Sunday, May 21, 2017



For my Comprehensive Trial Advocacy course, Seattle University law students attend a day in trial and report on what they observed because that is a good way to learn the realities of trial practice. It is gratifying to read the students’ reports and to learn how being in the courtroom can be such a rewarding learning experience for them. 

Student Adam Brenneman attended a murder trial involving DNA evidence. The defendant Emanuel Fair was charged with murder in the first degree with sexual motivation. The defendant was at a party the night victim Arpana Jinaga was killed and was a friend of a woman who lived downstairs from victim. When Jinga’s body was discovered in the apartment, she was naked and her body was soaked in bleach and motor oil apparently used to obliterate any trace of DNA evidence. Police gathered items from the scene that the state crime lab could analyze.

The recovered DNA samples were degraded, mixed samples. The Washington State Crime Laboratory concluded that the blood on the victim’s robe was 1000 times more likely to contain the defendant’s DNA. However, TrueAllele, a software program, which relies on sophisticated algorithms to analyze DNA mixtures, determined that same blood was 56.8 million times more likely to include Fair’s DNA.

Adam Brenneman arrived in King County Superior Court courtroom in time to observe the cross-examination of Mark Perlin, CEO of Cybergenetics, the company that developed TrueAllele. The following are the student’s reflections on the cross-examination of Mr. Perlin.

By Adam Brenneman

Mr. Perlin, an expert witness, is the owner of a DNA coding software company, TrueAllele.

During the portion of the cross examination observed, the defense was attempting to impeach and discredit Mr. Perlin by 1) challenging the process of the software, 2) pointing out the subjective portion of the process of the DNA coding using the software, 3) addressing inconsistent results between different runs of Mr. Perlin’s software, 4) challenging the result of Mr. Perlin’s software in relation to other DNA coding software.  Subsequent research outside the courtroom indicates that this case is the first case in Washington State in which software that analyzes DNA has been used by the prosecution; this type of software is also being used in other state for the same purpose.  Previously, such software has only been used to exonerate defendants in Washington State.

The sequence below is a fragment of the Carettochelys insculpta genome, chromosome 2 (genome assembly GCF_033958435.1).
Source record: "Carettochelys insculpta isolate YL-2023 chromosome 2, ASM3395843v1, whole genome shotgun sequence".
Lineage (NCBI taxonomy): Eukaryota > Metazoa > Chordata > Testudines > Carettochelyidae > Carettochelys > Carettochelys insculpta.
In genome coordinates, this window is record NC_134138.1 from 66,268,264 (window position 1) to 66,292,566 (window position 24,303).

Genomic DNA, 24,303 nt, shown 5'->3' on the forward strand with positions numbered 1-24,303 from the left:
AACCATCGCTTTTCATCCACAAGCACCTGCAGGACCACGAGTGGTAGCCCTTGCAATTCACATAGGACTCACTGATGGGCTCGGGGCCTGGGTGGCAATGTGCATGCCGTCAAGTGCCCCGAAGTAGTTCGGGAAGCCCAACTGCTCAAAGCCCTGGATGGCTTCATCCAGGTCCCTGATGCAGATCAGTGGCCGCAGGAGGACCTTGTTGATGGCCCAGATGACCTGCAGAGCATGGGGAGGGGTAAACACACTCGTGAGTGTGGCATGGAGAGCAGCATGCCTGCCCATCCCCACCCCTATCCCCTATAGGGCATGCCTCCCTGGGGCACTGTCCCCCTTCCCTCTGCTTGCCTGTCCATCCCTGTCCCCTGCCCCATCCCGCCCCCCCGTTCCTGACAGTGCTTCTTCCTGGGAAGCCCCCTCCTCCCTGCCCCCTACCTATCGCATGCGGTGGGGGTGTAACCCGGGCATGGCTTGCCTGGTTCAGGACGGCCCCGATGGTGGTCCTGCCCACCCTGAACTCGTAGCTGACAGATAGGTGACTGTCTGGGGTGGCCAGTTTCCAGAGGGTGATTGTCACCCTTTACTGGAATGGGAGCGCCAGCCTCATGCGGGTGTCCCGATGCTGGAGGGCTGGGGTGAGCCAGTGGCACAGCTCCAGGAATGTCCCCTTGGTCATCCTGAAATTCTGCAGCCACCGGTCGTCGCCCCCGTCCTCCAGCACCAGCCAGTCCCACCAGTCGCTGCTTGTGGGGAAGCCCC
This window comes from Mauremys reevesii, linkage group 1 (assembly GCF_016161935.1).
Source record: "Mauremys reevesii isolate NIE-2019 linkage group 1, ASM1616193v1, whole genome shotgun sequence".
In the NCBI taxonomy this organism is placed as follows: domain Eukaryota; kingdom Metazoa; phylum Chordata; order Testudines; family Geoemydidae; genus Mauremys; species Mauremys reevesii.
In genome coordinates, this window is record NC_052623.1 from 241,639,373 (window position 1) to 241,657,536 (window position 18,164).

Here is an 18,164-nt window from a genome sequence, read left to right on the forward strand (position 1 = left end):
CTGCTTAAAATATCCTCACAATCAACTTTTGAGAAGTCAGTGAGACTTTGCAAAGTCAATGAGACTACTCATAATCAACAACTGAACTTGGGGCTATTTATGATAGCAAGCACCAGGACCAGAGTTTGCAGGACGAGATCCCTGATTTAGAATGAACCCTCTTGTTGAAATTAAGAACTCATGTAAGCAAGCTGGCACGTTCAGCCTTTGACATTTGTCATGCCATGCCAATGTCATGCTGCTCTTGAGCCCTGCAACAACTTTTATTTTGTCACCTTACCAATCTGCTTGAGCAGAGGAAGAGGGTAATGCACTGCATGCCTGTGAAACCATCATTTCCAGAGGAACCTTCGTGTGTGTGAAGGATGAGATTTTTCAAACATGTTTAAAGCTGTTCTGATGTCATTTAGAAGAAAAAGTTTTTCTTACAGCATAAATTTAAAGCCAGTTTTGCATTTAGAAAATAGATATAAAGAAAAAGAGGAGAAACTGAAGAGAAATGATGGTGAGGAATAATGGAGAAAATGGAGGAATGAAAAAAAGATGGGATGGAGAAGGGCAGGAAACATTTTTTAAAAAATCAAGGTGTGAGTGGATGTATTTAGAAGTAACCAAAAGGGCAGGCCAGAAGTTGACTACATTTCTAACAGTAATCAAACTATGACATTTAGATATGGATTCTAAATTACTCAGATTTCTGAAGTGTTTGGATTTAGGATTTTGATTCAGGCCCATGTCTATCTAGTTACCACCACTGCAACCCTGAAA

In addition to attacking the software itself, defense counsel also attempted to impeach Mr. Perlin using his Sound Cloud social media page, on which he posted personally written songs about a variety of topics including DNA coding and crime laboratory personnel.  The defense counsel read out loud verses from two the songs.  Defense counsel slightly misquoted the songs, these errors quickly corrected by the witness.  The mistake and quick response by the witness made the witness appear very intelligent and the defense counsel less so.  It was unclear how this played with the jury, but one has to assume if the effort is to discredit the designer of software that anytime you make the software designer (Perlin) look more intelligent, it is a bad result.

            The cross was very technical and defense counsel included a number of technical charts in a PowerPoint deck.  The charts were very difficult to read on the projector screen.  This required the witness to stand up and walk to the projector screen.  As noted below in relation to the federal courtroom, the superior court was very outdated. (Mr. Brenneman had also observed a trial in Federal Court and written a report on that experience).

            Defense counsel also allowed the expert to make extra statements outside the questions asked and generally did a poor job locking down the witness, who if he did not have the upper hand certainly was not being controlled by the attorney.


The trial ended in a hung jury. And, the King County Prosecutor’s Office was considering whether or not to retry the case.

For more on the case, read this article in the Seattle Weekly.

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